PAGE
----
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The Gibbes Museum of Art’s Distinguished Lecture Series Presents Steve Locke

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Contemporary artist and vanguard of public art and memorials, Steve Locke (right) will be the keynote speaker at the Gibbes Museum of Art’s annual Distinguished Lecture Series, taking place at the College of Charleston’s Sottile Theatre on November 3rd. Over the course of his artistic journey, Locke has discovered a passion for public art and monuments, inviting the viewer to interpret these structures and think critically about our shared history.

Locke’s visit to Charleston will follow a year of renewed reckoning with racial injustice and protests in downtown Charleston following the murder of George Floyd by a Minneapolis police officer and the removal of the John C. Calhoun statue from Marion Square. Locke’s lecture will shed light on the limited ways in which we, as a society, often think about the function and figural content of a monument or memorial and will dive into his career of creating art in response to violence against Black people.

“The City’s History and Culture Subcommittee for the Special Commission on Equity, Inclusion and Racial Conciliation, has been involved in discussions over the past year on how we can address and correct systemic inequities as a community,” says Angela Mack, executive director of the Gibbes Museum of Art. “As Charleston’s leading arts institution, we are committed to extending engaging and thought-provoking programs that address issues in our community.  We believe this discussion by Steve Locke will be one of the most sought after and timely of the year, especially since greater public discussion and programing is a key recommendation in the special commission report.”

Locke recontextualizes images and marries the contemporary and the historical, showing that the sins of the American past are alive and well and beg to be addressed. Instead of solely memorializing victims or revisiting trauma, he steers the viewer to the source of the violence. He refuses to let us look away from our complicit role but stands beside us as we face it.

Locke’s work includes a public site for mourning and healing entitled Three Deliberate Grays for Freddie, for Freddie Gray, a 25-year-old Black American man whose death while in the custody of the Baltimore Police sparked public outrage. In 2018 he proposed a memorial on the site of one of Boston’s most famous landmarks Faneuil Hall, erected in 1743 by its namesake Peter Faneuil, a wealthy merchant who made his fortune from the slave trade. Most recently, Locke has submitted a design for a memorial tribute to the victims of slavery at the Tuileries Garden in Paris.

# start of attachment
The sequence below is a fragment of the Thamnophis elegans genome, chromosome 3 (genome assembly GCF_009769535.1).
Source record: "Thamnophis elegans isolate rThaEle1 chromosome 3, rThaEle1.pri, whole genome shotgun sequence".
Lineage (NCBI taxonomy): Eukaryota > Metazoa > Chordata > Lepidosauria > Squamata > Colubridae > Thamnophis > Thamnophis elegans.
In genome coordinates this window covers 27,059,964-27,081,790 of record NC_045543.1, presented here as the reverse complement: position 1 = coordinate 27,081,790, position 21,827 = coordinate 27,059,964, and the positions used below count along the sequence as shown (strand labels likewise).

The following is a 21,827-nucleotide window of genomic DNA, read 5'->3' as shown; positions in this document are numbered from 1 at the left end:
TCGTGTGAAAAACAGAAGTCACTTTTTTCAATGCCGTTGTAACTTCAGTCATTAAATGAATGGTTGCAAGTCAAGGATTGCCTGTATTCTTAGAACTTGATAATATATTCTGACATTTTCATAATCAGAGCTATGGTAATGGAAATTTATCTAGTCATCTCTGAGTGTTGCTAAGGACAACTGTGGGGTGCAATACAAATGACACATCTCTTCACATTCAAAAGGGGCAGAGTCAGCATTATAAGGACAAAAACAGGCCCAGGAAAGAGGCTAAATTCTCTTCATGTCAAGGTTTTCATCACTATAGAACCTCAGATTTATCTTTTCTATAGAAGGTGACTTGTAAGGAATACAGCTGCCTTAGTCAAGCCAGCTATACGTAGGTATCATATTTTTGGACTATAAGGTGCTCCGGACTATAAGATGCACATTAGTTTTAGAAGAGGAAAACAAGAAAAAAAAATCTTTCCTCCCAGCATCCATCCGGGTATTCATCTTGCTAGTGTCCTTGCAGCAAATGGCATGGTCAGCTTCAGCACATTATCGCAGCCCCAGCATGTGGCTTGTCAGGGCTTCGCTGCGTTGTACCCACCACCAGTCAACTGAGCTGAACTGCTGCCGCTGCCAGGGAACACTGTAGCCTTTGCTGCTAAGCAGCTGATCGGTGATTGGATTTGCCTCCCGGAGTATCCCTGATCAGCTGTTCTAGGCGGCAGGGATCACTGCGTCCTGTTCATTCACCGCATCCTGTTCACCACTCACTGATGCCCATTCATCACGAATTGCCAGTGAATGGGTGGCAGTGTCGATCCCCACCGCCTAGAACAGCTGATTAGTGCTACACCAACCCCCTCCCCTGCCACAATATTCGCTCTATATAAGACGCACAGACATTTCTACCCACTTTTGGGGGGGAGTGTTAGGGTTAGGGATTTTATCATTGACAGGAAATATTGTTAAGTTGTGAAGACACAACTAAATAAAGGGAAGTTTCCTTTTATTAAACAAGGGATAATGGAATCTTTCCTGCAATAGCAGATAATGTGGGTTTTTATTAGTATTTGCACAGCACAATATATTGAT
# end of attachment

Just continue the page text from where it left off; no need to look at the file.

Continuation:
Locke’s #Killers series consists of drawings of individuals who have killed Black people, including Dylann Roof, who killed nine church members at Charleston’s Emanuel AME Church in 2015. These drawings, on a full 20×30 inch sheet of Stonehenge paper, are meant to direct the viewer to the source of this kind of violence. Locke says, “the source is these men and the inchoate, and unnameable whiteness that creates and supports them. In these drawings, I make that whiteness visible… it is the condition that makes these people and their crimes inevitable.”

Locke was born in 1963 in Cleveland and raised in Detroit. He received his Master of Fine Arts in 2001 from Massachusetts College of Art and Design. In 2020, he was awarded the Guggenheim Fellowship from the John Simon Guggenheim Memorial Foundation. Solo exhibitions include the Isabella Stewart Gardner Museum, Institute of Contemporary Art in Boston and Museum of Contemporary Art Detroit, among others. He attended residencies with the City of Boston (2018), the Isabella Stewart Gardner Museum (2016), The MacDowell Colony (2015) and Skowhegan (2002). Locke is a recipient of grants from Pollock-Krasner Foundation, Louis Comfort Tiffany Foundation and Art Matters Foundation. His work has been reviewed in Artforum, Art in America, The Boston Globe and The New Yorker, and his writing has been published in Artforum as well as in museum catalogues. Locke is a Professor of Fine Arts at Pratt Institute in Brooklyn, NY.

Event Details:

  • What: Distinguished Lecture Series featuring Steve Locke
  • When: Wednesday, November 3, 2021, at 6:00 p.m.
  • Where: College of Charleston’s Sottile Theatre, 44 George Street
  • Pricing: Tier 1: $60; $50 for Gibbes Members. Tier 2: $40. Student/Faculty: $15 with ID. Virtual access: $10
  • Tickets will go on sale to Gibbes members for a pre-sale window from Monday, Aug. 30 through Friday, Sept. 3, and will open to the public on Monday, Sept 20. Tickets will be available through the Sottile Theatre website, sottile.cofc.edu

For more information about The Distinguished Lecture Series, visit www.gibbesmuseum.org.

 

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